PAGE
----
Volatile Organic Compounds (VOCs) are carbon based chemicals that turn to a gas state at room temperature. Thousands of potential gases could be present in the air, each with their own characteristics and risks. VOCs can be released from building materials, finishes and furniture, cleaning supplies, cosmetics, and office supplies including some printers and copiers. Canary measures the TVOCs, which is the total of all VOCs present in the air. Some symptoms of TVOC exposure include fatigue, headaches, drowsiness, dizziness, weakness, blurred vision, and skin and eye irritation. Ideal levels of TVOCs are less than .2ppm, acceptable levels range from .2 to 1ppm. Levels above 1ppm are unacceptable.
L.J. Barton Mechanical uses a 5-step process to test your Indoor Air Quality (IAQ):
Step 1: Determine the specific needs of your business
The size, number of stories, and layout of your building will determine the number of locations required to be monitored, as well as any particular areas of concern.
Step 2: Placement of the Canary Air Quality Assurance monitor
The Canary Air Quality Assurance monitor is placed in the first location, plugged in and monitoring begins. It is left there for a predetermined amount of time, usually 24 hours, after which it is unplugged and moved to the next location. Once repowered, the monitor recognizes its new place and automatically separates the data from the previous location. This is repeated for all of the predetermined locations.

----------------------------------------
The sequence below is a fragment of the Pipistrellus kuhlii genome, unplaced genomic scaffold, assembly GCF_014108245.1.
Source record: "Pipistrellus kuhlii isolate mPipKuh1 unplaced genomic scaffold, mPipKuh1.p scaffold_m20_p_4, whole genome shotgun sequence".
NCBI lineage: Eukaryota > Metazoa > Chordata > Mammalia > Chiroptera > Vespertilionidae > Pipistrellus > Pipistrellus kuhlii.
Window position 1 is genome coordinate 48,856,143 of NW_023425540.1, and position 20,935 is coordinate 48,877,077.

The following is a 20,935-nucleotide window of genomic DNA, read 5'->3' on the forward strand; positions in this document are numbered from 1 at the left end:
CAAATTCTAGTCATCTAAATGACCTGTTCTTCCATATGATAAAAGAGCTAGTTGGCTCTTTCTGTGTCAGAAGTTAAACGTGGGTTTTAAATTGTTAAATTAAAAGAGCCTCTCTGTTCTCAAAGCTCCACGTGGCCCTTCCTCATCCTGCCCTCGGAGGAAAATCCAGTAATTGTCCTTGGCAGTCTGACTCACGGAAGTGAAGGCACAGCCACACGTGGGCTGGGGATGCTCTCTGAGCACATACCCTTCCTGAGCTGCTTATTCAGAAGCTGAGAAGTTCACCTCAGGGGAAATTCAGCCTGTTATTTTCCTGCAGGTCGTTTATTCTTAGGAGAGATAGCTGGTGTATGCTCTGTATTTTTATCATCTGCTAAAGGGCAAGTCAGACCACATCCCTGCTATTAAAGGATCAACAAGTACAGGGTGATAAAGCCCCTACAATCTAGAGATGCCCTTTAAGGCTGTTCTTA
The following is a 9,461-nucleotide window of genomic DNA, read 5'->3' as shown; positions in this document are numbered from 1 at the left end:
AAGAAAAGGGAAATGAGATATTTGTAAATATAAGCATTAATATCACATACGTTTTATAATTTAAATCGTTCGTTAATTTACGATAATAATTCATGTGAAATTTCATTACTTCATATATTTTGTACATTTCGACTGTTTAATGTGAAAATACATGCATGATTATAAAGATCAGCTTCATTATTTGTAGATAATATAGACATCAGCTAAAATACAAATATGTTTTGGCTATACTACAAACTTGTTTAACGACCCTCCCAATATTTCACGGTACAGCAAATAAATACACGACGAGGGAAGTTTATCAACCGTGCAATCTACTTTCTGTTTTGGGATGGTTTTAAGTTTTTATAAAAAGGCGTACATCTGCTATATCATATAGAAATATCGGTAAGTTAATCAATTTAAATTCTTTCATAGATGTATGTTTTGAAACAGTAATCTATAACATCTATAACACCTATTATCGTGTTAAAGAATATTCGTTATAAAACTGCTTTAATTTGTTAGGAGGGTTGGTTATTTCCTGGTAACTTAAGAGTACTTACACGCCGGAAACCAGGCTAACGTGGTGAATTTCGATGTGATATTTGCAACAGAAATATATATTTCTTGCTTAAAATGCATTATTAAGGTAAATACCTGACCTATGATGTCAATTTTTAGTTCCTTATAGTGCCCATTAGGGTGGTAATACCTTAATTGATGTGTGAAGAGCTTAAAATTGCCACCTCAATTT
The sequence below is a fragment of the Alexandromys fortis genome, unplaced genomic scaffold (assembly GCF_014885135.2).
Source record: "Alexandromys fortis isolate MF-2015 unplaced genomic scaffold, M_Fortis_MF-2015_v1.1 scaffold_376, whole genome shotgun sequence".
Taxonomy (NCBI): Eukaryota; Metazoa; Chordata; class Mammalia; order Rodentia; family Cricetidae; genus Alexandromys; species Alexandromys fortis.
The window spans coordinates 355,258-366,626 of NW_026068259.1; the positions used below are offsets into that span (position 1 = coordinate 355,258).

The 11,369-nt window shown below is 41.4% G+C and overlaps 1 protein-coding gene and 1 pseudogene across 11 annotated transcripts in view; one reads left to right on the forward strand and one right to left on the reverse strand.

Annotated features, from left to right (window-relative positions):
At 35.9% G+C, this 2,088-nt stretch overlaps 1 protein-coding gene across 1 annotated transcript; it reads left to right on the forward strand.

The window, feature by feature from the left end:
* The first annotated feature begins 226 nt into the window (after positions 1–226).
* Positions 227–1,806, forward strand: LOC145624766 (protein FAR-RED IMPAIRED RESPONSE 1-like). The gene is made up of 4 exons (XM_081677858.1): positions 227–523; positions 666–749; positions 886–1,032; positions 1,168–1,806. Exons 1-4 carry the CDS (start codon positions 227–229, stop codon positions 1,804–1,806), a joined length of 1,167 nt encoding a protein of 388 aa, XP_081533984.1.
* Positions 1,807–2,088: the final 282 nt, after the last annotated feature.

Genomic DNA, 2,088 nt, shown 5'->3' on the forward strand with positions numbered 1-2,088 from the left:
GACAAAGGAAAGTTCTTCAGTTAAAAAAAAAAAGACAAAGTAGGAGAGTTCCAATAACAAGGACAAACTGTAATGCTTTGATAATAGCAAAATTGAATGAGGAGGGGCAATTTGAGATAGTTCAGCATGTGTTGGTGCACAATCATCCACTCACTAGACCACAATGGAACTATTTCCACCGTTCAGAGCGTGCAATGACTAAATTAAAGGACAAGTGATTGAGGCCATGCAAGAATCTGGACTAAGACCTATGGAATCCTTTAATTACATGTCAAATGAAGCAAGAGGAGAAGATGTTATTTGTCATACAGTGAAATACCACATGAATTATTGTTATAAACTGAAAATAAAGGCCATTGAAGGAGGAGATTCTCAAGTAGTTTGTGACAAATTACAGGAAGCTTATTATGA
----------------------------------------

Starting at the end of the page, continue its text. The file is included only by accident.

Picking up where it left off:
Step 3: Perform IAQ walk-through
The Canary Air Quality Assurance walk-through is a systematic method of screening for a broad range of potential IAQ problems. The technician uses his own senses and a detailed check list to identify potential issues. Our technicians attend rigorous training sessions and professional courses which are based on Government guidelines.
Step 4: Removal of monitor and upload of data
After all locations have been screened, the Canary Air Quality Assurance monitor is removed and the data is uploaded to Canary’s website where the proprietary analytical software resides, and where the customer’s account has been created.
Step 5: Report of findings and recommendations
The 6 IAQ parameters are graphed and compared against “key performance indicators” derived from current standards, guidelines and practices. This information and observations made during the walk-through are used to generate the final report. The report includes a summary, graphs, review and description of the six parameters as well as recommendations.
The web-based report is made available to you through a username and password, which can also be distributed to employees, tenants, and clients at your discretion. And last but not least, insightful newsletters and links are also available to help you stay current with IAQ concerns.